AlLogo Aluminum Communication Library

Aluminum is a high-performance communication library for CPUs, GPUs, and other accelerator platforms. It leverages existing libraries, such as MPI, NCCL, and RCCL, plus its own infrastructure, to deliver performance and accelerator-centric communication.

Aluminum is open-source and maintained by the Lawrence Livermore National Laboratory. If you use Aluminum in an academic context, please cite our paper:

  title={Aluminum: An Asynchronous, {GPU}-Aware Communication Library Optimized for Large-Scale Training of Deep Neural Networks on {HPC} Systems},
  author={Dryden, Nikoli and Maruyama, Naoya and Moon, Tim and Benson, Tom and Yoo, Andy and Snir, Marc and Van Essen, Brian},
  booktitle={Proceedings of the Workshop on Machine Learning in HPC Environments (MLHPC)},

Aluminum currently supports the following communication backends:

  • MPI: Uses the Message Passing Interface and supports any hardware your underlying MPI library supports.

  • NCCL: Uses either Nvidia’s NCCL library for Nvidia GPUs or AMD’s RCCL library for AMD GPUs.

  • HostTransfer: Uses MPI plus the CUDA or HIP runtime to support Nvidia or AMD GPUs without specialized libraries.

Specific documentation pages of interest:

Note: This documentation assumes one has a basic familiarity with MPI and GPU (CUDA/HIP) terminology.

Accelerator-Centric Communication

Aluminum’s accelerator backends (NCCL, HostTransfer) provide accelerator-centric communication. This means that your communication operations properly synchronize with computations on your accelerator, and Aluminum handles the details (in a nutshell, communication functions “just like a kernel”). More precisely, in Aluminum, a communicator is associated with a compute stream (e.g., a CUDA stream), and all communication performed on that communicator will synchronize with other operations on that stream. This means that the communication will not start until all operations already enqueued on the stream at the time the communication operation was called will complete first; and no operation enqueued on the stream after the communication operation will execute until the communication completes. Further, the communication proceeds asynchronously from the caller and will not block the host thread.

Why is this useful? This allows you to avoid excessive synchronization between the host and accelerator, and consequently to avoid kernel launch overheads. To see why, it helps to consider how one would typically perform communication on an accelerator buffer using MPI:


In short, because MPI does not (indeed, under the current standard, 4.0, cannot, even with a GPU-aware MPI library) know about computation on an accelerator compute stream, or interact with that stream, the user must manually complete outstanding computation, perform the communication, then subsequently continue computation (in essence, a traditional bulk-synchronous paradigm). Aluminum uses the fact that it knows the compute stream to internally manage the appropriate synchronization and leverage accelerator-specific primitives to enable the same process to look more like this:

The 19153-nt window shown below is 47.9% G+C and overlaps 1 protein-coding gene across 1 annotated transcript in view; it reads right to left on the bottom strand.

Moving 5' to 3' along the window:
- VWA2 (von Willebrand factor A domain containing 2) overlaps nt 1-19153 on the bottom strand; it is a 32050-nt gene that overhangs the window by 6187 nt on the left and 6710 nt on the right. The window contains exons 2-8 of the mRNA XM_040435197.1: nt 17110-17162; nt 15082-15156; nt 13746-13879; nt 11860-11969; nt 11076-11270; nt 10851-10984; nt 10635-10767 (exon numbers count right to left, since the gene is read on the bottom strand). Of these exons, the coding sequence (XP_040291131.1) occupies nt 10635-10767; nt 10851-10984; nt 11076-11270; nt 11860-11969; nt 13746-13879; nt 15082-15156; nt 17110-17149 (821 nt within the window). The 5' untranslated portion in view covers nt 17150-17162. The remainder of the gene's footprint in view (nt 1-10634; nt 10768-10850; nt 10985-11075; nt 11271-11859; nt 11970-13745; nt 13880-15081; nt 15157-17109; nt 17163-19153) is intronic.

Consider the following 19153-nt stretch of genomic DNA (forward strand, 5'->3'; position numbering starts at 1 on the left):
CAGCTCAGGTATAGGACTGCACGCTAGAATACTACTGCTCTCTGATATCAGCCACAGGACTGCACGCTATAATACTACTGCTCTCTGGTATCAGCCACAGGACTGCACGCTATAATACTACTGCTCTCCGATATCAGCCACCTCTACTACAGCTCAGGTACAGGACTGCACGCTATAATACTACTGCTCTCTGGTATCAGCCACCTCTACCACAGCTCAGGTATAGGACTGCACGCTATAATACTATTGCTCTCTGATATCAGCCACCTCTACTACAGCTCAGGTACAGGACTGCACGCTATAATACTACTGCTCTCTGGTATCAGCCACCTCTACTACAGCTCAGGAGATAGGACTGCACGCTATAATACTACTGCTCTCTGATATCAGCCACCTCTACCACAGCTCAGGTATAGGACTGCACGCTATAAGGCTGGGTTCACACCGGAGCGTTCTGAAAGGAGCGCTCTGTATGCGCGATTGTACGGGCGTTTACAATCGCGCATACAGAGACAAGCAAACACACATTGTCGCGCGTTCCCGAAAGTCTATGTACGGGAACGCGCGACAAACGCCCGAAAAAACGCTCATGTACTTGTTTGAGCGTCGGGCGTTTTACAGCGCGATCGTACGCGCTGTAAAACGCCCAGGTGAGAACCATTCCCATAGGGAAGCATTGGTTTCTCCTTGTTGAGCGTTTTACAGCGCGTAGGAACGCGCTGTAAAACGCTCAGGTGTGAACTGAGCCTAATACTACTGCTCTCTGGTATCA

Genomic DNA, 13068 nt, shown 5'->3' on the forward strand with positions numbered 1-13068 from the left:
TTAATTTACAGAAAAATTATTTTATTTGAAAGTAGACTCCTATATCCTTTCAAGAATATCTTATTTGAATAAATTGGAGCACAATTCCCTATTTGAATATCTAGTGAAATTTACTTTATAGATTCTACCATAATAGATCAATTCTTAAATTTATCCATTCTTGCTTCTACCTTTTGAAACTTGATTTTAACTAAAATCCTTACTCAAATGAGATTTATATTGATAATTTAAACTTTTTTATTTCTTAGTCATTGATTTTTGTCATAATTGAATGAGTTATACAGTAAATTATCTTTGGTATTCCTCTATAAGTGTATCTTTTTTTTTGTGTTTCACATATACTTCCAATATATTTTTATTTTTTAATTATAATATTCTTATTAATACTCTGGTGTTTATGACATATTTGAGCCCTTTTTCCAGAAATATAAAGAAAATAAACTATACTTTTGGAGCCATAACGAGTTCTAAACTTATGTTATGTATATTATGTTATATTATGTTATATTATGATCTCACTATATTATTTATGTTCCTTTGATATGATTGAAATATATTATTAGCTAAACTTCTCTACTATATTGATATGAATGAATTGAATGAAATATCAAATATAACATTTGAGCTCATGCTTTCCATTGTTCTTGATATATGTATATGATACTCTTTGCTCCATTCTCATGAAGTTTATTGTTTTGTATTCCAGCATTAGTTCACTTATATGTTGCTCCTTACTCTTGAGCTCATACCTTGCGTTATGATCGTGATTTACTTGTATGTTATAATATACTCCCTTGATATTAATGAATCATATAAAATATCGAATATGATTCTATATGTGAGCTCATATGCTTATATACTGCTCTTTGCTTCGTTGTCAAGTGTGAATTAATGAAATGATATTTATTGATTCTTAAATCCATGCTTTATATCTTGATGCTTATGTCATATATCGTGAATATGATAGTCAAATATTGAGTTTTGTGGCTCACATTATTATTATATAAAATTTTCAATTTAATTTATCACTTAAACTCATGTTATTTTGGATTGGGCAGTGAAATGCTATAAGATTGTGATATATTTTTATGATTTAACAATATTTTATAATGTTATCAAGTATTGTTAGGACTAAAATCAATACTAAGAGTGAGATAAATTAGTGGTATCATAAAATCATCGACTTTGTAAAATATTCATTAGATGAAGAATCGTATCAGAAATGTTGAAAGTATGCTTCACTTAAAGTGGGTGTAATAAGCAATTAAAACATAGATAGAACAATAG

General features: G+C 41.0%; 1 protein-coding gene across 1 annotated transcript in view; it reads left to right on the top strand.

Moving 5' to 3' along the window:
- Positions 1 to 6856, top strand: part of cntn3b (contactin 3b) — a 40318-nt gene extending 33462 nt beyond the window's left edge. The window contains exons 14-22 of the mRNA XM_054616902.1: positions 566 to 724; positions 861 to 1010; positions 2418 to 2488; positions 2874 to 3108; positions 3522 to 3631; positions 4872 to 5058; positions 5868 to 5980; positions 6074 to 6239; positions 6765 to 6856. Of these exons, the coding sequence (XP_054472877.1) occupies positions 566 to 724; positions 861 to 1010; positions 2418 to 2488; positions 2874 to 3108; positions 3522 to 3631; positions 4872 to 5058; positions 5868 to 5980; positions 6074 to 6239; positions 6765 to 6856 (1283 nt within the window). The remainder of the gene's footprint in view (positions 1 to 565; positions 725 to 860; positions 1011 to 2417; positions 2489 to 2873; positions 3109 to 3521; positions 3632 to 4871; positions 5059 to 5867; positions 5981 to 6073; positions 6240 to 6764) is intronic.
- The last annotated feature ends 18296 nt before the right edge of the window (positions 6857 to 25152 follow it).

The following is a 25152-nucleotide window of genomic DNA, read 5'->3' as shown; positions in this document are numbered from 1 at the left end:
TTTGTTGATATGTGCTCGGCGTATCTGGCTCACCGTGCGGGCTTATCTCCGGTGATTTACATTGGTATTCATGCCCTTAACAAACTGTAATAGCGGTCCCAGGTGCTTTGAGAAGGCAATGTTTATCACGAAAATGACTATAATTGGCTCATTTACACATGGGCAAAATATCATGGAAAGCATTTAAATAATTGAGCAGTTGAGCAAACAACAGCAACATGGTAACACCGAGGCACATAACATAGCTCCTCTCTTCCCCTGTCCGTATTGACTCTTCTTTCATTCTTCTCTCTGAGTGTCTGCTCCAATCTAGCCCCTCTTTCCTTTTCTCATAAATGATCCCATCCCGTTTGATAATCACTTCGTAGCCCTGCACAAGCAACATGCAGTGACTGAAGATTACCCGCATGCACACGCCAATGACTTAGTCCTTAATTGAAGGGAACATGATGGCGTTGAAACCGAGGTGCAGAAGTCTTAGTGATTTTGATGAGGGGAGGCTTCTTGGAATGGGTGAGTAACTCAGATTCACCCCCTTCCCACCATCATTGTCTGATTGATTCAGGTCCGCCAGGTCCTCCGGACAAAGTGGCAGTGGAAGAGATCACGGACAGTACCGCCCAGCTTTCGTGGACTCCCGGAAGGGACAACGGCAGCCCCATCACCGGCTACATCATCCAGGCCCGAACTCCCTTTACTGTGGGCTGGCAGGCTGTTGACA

We have saved the overhead of the waits, hidden most of the kernel launch overhead, and freed the CPU to do other work.

(Note: This is not to say that one cannot do this manually, just that doing it well and in a performant way is a bit tricky, and if you do so, you’re at least part-way to rewriting Aluminum, so you might as well just use it. Indeed, there are at least a couple of proposals that have cropped up subsequent to Aluminum proposing someting similar (here and here).)

Non-Blocking Communication

Aluminum provides support for non-blocking operations in all backends. This means that when the operations execute, they do not block their stream of computation until completion is explicitly requested, allowing communication to proceed concurrently with computation (“hiding” the overhead of communication). Logically, this is the same as non-blocking MPI operations, but with Aluminum this also functions for accelerators (by using internal streams).

Thread Safety

Aluminum provides different levels of thread safety, depending on user requirements. This must be chosen at compile time. Aluminum is always to use in the presence of external threads which do not interact with Aluminum, but offers different guarantees when multiple threads may call Aluminum APIs:

  • By default, only a single thread may call Aluminum APIs at a given time. However, it is safe to use different threads to interact with Aluminum, so long as access is synchronized by the caller. (This is equivalent to MPI_THREAD_SYNCHRONIZED.)

  • When built with ALUMINUM_ENABLE_THREAD_MULTIPLE=YES, multiple threads may make concurrent Aluminum API calls. It is up to the caller to ensure that there are no cyclic dependencies, deadlocks, races, or the like. In particular, multiple threads should not execute concurrent operations on the same communicator, as the order the operations will run in is undefined. (This is equivalent to MPI_THREAD_MULTIPLE.)

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